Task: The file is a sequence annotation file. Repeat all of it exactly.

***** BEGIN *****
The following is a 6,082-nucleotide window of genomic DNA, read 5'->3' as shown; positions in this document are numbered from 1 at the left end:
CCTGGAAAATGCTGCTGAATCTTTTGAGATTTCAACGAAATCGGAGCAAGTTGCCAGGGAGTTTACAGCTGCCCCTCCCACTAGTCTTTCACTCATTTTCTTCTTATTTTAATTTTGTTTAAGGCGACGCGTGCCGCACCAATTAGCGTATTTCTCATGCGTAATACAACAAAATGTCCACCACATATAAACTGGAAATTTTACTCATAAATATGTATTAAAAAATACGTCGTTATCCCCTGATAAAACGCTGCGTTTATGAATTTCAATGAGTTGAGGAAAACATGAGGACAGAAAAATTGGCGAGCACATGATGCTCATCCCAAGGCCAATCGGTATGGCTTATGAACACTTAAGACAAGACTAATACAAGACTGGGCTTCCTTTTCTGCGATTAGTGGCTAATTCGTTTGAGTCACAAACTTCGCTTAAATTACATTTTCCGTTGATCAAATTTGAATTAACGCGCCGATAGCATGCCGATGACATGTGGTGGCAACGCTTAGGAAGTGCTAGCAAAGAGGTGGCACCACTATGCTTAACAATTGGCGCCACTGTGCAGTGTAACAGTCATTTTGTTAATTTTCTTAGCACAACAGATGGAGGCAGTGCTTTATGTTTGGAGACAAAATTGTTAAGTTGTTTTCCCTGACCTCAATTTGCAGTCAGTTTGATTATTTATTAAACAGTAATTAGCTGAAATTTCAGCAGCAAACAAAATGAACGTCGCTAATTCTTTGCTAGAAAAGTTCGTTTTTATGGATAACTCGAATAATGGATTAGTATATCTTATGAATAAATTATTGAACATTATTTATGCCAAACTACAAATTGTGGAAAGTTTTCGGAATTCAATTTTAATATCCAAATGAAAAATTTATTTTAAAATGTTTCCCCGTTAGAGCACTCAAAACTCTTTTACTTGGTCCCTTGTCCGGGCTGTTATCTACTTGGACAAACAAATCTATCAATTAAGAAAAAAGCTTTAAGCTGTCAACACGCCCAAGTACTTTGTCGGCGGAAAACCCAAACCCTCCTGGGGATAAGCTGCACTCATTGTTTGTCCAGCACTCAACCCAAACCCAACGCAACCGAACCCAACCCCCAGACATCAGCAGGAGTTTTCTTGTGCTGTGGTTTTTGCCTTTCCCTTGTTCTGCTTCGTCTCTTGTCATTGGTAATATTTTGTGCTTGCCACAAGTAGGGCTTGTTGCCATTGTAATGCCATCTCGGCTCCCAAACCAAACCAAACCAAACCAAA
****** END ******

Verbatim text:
The following is a 6,082-nucleotide window of genomic DNA, read 5'->3' as shown; positions in this document are numbered from 1 at the left end:
CCTGGAAAATGCTGCTGAATCTTTTGAGATTTCAACGAAATCGGAGCAAGTTGCCAGGGAGTTTACAGCTGCCCCTCCCACTAGTCTTTCACTCATTTTCTTCTTATTTTAATTTTGTTTAAGGCGACGCGTGCCGCACCAATTAGCGTATTTCTCATGCGTAATACAACAAAATGTCCACCACATATAAACTGGAAATTTTACTCATAAATATGTATTAAAAAATACGTCGTTATCCCCTGATAAAACGCTGCGTTTATGAATTTCAATGAGTTGAGGAAAACATGAGGACAGAAAAATTGGCGAGCACATGATGCTCATCCCAAGGCCAATCGGTATGGCTTATGAACACTTAAGACAAGACTAATACAAGACTGGGCTTCCTTTTCTGCGATTAGTGGCTAATTCGTTTGAGTCACAAACTTCGCTTAAATTACATTTTCCGTTGATCAAATTTGAATTAACGCGCCGATAGCATGCCGATGACATGTGGTGGCAACGCTTAGGAAGTGCTAGCAAAGAGGTGGCACCACTATGCTTAACAATTGGCGCCACTGTGCAGTGTAACAGTCATTTTGTTAATTTTCTTAGCACAACAGATGGAGGCAGTGCTTTATGTTTGGAGACAAAATTGTTAAGTTGTTTTCCCTGACCTCAATTTGCAGTCAGTTTGATTATTTATTAAACAGTAATTAGCTGAAATTTCAGCAGCAAACAAAATGAACGTCGCTAATTCTTTGCTAGAAAAGTTCGTTTTTATGGATAACTCGAATAATGGATTAGTATATCTTATGAATAAATTATTGAACATTATTTATGCCAAACTACAAATTGTGGAAAGTTTTCGGAATTCAATTTTAATATCCAAATGAAAAATTTATTTTAAAATGTTTCCCCGTTAGAGCACTCAAAACTCTTTTACTTGGTCCCTTGTCCGGGCTGTTATCTACTTGGACAAACAAATCTATCAATTAAGAAAAAAGCTTTAAGCTGTCAACACGCCCAAGTACTTTGTCGGCGGAAAACCCAAACCCTCCTGGGGATAAGCTGCACTCATTGTTTGTCCAGCACTCAACCCAAACCCAACGCAACCGAACCCAACCCCCAGACATCAGCAGGAGTTTTCTTGTGCTGTGGTTTTTGCCTTTCCCTTGTTCTGCTTCGTCTCTTGTCATTGGTAATATTTTGTGCTTGCCACAAGTAGGGCTTGTTGCCATTGTAATGCCATCTCGGCTCCCAAACCAAACCAAACCAAACCAAA